Opened fridge

Your Diet & Digestive Health

Spoons full of different prebiotics

Gut Health and Prebiotics

Lentil cookie recipe

Lentil Cookie Recipe

Man eating a burger with pink microbe background

Strange (Fermented) Burger Toppings That Taste Amazing!

Women holding a probiotic in her hand with a purple background

Probiotics for Adult Health

Baby with pink microbes in the back

Your Guide to: Probiotics for Children

Dragana CDHF Talks

Probiotics: Myth-Busting and Burning Questions

Doctor looking at probiotics

Understanding Probiotics

Women looking at labels in the grocer store

Understanding Fibre Nutrition Claims

Beginning frame of Understanding Fibre Animation

Understanding Fibre Animation

Fibre Benefits

Fibre & Its Benefits

girl pondering with blue microbes in the bakground

Probiotics: How to Choose the Right one

heart shaped bowls filled with fruits

10 Ways to Strengthen Your Microbiome

Bowl of berries

Fibre Does More Than Make You Poo

Bowl of oatmeal with blueberries in it

Recommended Daily Fibre Intake

Brown bag of groceries spilling out of bag

How to Manage Stress Eating and Snack Smart at Home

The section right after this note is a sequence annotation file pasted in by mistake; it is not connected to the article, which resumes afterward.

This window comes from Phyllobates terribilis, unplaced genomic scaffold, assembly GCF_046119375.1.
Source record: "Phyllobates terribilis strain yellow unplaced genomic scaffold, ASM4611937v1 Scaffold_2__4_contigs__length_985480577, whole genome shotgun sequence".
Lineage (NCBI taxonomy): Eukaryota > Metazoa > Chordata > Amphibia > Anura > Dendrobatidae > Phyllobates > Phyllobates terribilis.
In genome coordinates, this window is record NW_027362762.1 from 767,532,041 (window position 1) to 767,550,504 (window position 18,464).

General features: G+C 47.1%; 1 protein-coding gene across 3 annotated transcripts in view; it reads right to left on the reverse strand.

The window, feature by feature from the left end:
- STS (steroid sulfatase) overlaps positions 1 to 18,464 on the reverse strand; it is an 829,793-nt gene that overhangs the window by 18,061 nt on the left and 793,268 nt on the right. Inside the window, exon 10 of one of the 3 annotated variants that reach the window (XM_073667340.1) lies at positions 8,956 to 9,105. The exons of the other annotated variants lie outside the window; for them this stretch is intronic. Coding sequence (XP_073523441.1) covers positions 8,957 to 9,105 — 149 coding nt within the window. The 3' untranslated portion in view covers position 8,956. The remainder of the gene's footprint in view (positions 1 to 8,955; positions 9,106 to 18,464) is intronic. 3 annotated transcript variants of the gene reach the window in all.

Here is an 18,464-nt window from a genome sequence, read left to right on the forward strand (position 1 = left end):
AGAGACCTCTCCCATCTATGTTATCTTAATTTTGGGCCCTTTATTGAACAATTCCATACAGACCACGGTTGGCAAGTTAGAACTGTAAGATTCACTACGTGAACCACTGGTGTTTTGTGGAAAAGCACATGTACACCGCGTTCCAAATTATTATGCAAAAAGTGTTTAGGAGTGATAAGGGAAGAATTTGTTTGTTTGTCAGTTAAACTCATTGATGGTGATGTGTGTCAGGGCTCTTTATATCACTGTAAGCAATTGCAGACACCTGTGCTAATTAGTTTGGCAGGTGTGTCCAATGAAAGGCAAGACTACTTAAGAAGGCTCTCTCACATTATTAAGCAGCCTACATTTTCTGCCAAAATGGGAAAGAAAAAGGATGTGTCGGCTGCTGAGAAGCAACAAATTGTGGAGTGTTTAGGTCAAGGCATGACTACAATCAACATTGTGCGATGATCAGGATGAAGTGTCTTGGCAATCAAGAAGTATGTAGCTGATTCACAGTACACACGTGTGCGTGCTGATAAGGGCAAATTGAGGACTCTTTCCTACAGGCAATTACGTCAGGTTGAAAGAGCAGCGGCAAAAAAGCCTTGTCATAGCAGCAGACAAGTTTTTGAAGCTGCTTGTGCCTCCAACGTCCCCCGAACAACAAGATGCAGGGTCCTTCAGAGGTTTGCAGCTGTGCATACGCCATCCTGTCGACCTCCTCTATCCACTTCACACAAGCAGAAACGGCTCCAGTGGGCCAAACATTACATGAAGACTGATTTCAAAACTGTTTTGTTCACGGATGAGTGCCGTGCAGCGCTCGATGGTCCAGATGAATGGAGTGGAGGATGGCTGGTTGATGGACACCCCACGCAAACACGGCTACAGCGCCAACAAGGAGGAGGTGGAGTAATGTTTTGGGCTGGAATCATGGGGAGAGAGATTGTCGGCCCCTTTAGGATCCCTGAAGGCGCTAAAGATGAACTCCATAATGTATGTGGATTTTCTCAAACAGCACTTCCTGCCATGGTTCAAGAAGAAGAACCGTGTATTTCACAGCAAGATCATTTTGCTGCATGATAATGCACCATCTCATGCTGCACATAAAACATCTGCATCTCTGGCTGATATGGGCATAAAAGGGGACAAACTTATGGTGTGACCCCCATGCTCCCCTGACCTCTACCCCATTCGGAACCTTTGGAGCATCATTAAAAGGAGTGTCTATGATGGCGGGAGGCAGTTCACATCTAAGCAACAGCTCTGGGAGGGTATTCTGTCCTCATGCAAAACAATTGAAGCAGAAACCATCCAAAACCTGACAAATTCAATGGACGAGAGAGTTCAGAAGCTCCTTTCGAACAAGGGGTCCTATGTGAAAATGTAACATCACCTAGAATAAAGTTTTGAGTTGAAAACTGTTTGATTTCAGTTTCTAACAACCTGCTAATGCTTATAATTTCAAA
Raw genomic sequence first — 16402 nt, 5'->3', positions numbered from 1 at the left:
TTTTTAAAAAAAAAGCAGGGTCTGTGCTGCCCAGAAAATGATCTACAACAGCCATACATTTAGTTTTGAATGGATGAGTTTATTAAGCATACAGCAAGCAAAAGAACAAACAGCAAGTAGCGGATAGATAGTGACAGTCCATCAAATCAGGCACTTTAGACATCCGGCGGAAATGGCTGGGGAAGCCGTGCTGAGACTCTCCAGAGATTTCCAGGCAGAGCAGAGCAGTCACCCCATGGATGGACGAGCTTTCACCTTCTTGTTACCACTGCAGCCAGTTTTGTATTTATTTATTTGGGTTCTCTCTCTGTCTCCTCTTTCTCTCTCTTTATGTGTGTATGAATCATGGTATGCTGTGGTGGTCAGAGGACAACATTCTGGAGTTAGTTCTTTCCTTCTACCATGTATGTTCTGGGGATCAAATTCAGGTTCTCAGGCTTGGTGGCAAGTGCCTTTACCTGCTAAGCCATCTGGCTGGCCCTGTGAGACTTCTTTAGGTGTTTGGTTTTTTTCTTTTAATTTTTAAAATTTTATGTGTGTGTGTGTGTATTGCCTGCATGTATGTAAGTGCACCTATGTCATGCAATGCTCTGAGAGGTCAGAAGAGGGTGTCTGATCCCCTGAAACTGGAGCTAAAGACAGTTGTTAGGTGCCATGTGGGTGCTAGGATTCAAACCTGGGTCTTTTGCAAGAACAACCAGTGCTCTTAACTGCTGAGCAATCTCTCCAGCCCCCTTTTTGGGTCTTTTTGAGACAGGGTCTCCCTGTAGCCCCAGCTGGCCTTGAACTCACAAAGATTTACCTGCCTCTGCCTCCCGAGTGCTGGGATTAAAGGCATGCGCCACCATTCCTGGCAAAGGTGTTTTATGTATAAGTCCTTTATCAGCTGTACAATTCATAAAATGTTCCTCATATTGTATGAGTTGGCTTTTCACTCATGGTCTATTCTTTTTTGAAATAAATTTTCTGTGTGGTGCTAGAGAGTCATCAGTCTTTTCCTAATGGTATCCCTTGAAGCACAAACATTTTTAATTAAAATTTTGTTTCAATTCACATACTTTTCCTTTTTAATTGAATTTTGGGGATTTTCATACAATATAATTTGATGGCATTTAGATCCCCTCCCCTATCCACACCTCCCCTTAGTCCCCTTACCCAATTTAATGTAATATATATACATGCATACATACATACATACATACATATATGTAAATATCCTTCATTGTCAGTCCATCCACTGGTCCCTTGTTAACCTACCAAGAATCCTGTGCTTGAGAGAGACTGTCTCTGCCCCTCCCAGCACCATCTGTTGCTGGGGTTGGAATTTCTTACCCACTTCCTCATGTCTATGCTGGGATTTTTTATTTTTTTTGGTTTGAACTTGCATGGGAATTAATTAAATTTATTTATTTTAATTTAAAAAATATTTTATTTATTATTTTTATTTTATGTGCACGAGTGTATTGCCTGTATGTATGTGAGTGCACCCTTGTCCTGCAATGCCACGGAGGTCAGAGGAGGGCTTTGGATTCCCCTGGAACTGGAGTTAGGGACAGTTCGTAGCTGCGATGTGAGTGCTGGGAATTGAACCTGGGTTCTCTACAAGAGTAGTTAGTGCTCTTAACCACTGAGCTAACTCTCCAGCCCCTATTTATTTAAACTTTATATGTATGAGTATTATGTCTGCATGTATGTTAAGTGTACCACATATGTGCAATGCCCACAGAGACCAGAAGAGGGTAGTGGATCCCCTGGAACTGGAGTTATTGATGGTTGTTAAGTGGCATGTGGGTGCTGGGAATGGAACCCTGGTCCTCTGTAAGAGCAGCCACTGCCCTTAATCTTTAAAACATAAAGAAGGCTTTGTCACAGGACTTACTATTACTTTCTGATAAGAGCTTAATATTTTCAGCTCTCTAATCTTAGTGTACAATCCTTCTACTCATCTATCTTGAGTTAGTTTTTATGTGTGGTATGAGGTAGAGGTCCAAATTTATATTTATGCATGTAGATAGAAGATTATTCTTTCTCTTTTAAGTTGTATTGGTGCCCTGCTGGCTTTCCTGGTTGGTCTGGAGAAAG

Egg and leeks

How to Stay Fuller Longer

Pink pills on a blue background

Did You Know That Some Probiotics May Help With IBS?

CDHF Talks: The Role of Nutrition/Diet in a Healthy Gut Microbiota

purple toilet

Constipation: What to Do if You Can’t Poop

Probiotics vs prebiotics

Probiotics vs Prebiotics

Bowls of different fermented foods

Probiotics vs Fermented Foods

Bowl of fruit with pink microbe background

Prebiotics vs Dietary Fibre

Bowl of oatmeal, banana, etc

Protein and Fibre: Managing Appetite and Staying Fuller Longer

Probiotics vs Prebiotics: Animation

Probiotics vs Fermented Foods: Animation

Dietary Fibre vs Prebiotics: Animation

Feeding your Microbiota Fibre, Prebiotics, and Probiotics

Activia smootie

Activia Smoothie

Activia plant based yogurt on a kitchen counter

Activia Plant-Based Yogurt – CDHF Certified Product

Black Diamond Probiotic Cheesestrings

Black Diamond® Cheestrings® Probiotic – CDHF Certified Product

Astro yogurt on a kitchen counter

Astro Protein and Fibre Stirred Yogourt – CDHF Certified Product

Bio-K+ IBS Pro

Bio-K+ IBS Pro – CDHF Certified Product

The Cultured Coconut bottle on a kitchen counter

The Cultured Coconut – CDHF Certified Product

Active Smoothies on a kitchen counter

Activia Smoothie – CDHF Certified Product